That observer's perspective is apparent in uncannily sophisticated songs on her first album such as "The Outside" and "Tim McGraw." It turns up on Fearless, too. "She wears high heels, I wear sneakers," she sings on "You Belong With Me," addressing a boy too dense to realize that the girl with the guitar is his true soul mate. "She's the cheer captain, and I'm on the bleachers."
On "Fifteen," she details the freshman-year growing pains she shared with her real-life best friend Abigail, from an 18-year-old's point of view. "When all you wanted was to be wanted," she sings in the song's intimate bridge, which manages the neat trick of being generationally specific and universal. "Wish you could go back, and tell yourself what you know now."
But while Swift may be a watcher by nature, these days she's also being watched. "I've always strived to be successful, not famous," she says. "I want my albums to sell well, I want to play concerts every night. But I don't want to be on every page of every tabloid every day."
Last week, she took to her MySpace blog to nip a bit of Web gossip in the bud, and preserve her good-girl image. "I read a very creative rumor this morning saying I'm pregnant, which is the most IMPOSSIBLE thing on the planet," she wrote. "Take my word for it. Impossible."
While being interviewed by DeGeneres, she also came clean about the demise of her relationship with the alpha Jonas Brother, Joe, who dumped her last month in a call she said lasted "like 27 seconds."
The newly single Swift says "every day is different. Some days I'm frustrated and mad. Some days I'm happy and fine. Some days I'm really sad." She decided to talk about it, she says, because "I owe it to my fans to acknowledge it. I've always been very personal with my fans. . . . So it was a way of saying, 'Look, it happened, it's not happening anymore. I feel like I've already given him too much of my time and my energy so I'm ready to let him go and stop talking about him.' "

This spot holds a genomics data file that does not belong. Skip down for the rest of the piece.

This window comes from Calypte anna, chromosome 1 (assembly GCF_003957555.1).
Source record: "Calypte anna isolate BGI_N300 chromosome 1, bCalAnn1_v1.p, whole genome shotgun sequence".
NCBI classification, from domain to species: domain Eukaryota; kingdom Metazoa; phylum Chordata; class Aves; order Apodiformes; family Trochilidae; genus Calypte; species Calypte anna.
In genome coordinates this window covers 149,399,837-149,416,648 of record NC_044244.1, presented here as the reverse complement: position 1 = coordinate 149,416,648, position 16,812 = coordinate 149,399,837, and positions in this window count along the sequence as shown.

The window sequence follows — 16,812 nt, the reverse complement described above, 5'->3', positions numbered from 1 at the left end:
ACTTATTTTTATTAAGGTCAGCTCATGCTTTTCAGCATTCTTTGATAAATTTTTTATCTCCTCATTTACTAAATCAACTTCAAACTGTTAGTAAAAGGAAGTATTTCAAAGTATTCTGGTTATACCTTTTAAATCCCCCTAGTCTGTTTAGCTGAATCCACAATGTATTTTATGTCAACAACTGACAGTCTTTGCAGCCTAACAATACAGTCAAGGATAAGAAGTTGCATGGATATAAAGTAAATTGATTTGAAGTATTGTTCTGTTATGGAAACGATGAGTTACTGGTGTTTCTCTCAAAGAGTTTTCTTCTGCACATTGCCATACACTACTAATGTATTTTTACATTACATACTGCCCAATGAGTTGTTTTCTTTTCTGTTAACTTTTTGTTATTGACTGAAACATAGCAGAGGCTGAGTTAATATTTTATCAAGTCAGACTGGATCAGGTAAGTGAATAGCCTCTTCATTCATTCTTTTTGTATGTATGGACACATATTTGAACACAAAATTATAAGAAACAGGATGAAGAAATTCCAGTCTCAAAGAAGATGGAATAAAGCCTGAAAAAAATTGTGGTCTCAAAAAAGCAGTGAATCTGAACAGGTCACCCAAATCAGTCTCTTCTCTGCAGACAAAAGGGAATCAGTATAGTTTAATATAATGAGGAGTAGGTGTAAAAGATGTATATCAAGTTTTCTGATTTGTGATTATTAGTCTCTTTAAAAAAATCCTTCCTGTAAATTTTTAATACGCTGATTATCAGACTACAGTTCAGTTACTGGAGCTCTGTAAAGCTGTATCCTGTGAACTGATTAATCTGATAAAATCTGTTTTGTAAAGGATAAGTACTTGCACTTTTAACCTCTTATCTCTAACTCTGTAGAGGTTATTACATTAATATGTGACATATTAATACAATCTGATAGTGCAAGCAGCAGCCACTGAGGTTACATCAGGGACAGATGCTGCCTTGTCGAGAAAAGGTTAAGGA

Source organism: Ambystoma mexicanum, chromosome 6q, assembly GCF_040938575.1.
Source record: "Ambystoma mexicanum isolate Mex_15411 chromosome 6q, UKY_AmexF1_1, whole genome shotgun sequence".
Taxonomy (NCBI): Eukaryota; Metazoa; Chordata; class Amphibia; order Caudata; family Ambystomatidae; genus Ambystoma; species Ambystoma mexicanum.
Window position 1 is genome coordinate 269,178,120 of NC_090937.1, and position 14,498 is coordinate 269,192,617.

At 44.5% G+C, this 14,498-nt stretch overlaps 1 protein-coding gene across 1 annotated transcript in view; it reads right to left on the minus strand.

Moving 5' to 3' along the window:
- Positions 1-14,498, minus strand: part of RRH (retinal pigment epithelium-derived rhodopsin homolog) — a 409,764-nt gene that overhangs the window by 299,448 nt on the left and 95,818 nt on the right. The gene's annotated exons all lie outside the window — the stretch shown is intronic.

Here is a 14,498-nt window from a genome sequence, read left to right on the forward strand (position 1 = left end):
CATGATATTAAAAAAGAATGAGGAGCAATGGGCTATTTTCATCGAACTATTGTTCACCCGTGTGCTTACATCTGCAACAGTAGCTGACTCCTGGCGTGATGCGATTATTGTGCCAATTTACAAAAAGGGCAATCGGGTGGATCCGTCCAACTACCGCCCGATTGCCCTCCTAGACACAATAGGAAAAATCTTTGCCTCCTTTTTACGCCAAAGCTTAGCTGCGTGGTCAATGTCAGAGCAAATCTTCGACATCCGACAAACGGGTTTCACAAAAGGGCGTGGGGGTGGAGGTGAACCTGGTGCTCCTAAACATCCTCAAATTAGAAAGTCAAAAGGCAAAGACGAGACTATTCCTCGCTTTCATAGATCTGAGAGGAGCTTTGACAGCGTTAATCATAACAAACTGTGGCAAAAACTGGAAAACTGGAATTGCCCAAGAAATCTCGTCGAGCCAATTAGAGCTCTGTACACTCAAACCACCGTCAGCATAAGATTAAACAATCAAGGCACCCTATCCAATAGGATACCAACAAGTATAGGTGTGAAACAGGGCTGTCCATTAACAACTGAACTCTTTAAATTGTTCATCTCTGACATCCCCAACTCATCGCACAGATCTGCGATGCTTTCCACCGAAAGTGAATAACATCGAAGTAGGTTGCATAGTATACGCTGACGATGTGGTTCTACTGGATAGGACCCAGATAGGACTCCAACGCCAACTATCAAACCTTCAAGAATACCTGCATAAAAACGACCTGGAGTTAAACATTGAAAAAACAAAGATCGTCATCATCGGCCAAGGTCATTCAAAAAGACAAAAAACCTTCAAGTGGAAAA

On Fearless, "there's a song called 'Forever and Always,' in a very sarcastic sense of the phrase. I had written it when I sensed that it [her relationship with Jonas] was all going downhill, and I didn't know what happened, though I found out later what had happened," she adds ominously. "It was important for me to get it out there."
To many, the slickly produced Fearless will sound more like a pop than a country record. But Swift says she's a country artist to the core.
"It's the way I tell stories," she says. "When you listen to my record or an Alan Jackson record, you're going to hear a lot of differences in the melodies. But you're going to hear a lot of similarities in that we like to tell stories about our lives. . . .
"And whether you tell stories about how you live on a farm and cherish your family and God, or whether you tell stories about being in high school and being cheated on, they're stories about your life. That's what makes me a country artist."
She's also an artist who will always consider herself a songwriter first.
"I'm not trying to go out there and do vocal acrobatics," she says. "I'm just trying to write good songs. When I listen to a song, I don't say, 'Oh my gosh, that vocal line she sang was the best thing I ever heard.' I'm thinking, 'That lyric just moves me. That lyric just said what I feel better than I could say it myself.' Writing songs like that, that's where my priorities are."